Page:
Protecting Workers from Welding Fume Hazards in Puerto Rico


Source: Zimmetry Environmental

Zimmetry Environmental provides testing and consulting services to identify and mitigate inhalation exposure risks throughout the Caribbean.

Bayamon, Puerto Rico -- In Puerto Rico and across the rest of the United States, the Occupational Safety and Health Administration (OSHA) reports that there are over 500,000 workers in a wide variety of industries that perform welding, cutting and brazing activities. These workers face potentially hazardous conditions that pose a unique combination of both safety and health risks according to the agency.

The welding process produces visible smoke that often contains harmful metal fumes and gas by-products. A significant hazard for these workers is inhalation exposure to these substances. In fact, OSHA has developed a fact sheet about hazardous fumes and gases that could be present during welding that discusses potential exposures to everything from lead, cadmium and arsenic to nitric oxide, ozone and carbon monoxide to name just a few. The health effects of inhaling these fumes and gases range from respiratory irritation and lung damage to various types of cancer. Exposure to some welding gases at high concentrations could also create asphyxiation hazards.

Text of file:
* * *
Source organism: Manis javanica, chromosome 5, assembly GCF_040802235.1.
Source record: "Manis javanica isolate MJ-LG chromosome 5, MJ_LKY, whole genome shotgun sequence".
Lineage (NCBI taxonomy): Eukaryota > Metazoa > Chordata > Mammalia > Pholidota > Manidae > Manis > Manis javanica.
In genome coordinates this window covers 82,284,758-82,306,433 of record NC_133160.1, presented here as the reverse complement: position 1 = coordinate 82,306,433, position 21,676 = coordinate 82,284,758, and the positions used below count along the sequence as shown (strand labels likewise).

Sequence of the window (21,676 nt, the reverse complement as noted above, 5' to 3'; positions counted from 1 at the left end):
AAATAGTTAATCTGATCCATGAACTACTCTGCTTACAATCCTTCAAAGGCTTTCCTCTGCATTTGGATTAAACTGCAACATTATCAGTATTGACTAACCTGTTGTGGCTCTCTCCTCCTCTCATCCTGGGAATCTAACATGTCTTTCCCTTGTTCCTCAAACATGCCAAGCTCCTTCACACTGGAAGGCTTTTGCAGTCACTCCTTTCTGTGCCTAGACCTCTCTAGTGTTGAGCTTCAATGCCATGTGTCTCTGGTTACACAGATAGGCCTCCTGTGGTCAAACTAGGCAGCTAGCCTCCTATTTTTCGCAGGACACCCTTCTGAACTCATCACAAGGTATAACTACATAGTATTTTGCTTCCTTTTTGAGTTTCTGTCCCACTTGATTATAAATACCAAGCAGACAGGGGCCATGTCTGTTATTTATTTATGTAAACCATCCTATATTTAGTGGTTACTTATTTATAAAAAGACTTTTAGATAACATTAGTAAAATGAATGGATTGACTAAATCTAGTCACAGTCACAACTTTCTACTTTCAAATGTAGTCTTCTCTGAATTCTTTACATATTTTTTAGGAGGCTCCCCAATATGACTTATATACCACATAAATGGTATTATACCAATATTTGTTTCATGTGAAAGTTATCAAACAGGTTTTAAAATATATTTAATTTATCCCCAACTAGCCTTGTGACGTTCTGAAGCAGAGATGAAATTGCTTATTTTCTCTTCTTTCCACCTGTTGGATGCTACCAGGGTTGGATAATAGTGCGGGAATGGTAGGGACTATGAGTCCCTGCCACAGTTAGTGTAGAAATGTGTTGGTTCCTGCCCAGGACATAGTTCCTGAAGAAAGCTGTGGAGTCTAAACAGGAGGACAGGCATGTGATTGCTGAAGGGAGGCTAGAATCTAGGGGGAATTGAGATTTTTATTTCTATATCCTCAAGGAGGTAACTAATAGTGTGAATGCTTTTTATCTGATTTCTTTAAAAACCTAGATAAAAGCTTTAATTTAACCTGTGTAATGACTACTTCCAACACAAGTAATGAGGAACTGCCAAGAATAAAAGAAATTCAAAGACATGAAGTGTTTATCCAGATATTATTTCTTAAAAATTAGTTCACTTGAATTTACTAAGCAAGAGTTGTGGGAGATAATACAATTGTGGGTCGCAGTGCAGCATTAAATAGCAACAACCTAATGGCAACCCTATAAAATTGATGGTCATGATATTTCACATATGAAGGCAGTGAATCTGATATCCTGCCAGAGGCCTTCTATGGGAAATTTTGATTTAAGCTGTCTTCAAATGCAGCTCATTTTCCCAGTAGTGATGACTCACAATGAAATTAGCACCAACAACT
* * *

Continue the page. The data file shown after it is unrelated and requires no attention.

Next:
“Workers have a right to a safe work environment,” said Harry Pena, President of Zimmetry Environmental. “The law requires employers to provide their employees with safe and healthful workplaces, and there are multiple OSHA standards that address welding activities meant to protect people carrying out these activities.”

To assist employers in providing a safe work environment for welders and other workers, Zimmetry Environmental offers industrial hygiene and air testing services to help ensure workers are not being exposed to hazardous fumes and gases. They also provide consulting services on respirators, personal protective equipment and ventilation for industrial facilities and jobsites. In addition, Zimmetry recently sponsored an educational video about welding fumes and exposure concerns that can be seen at:

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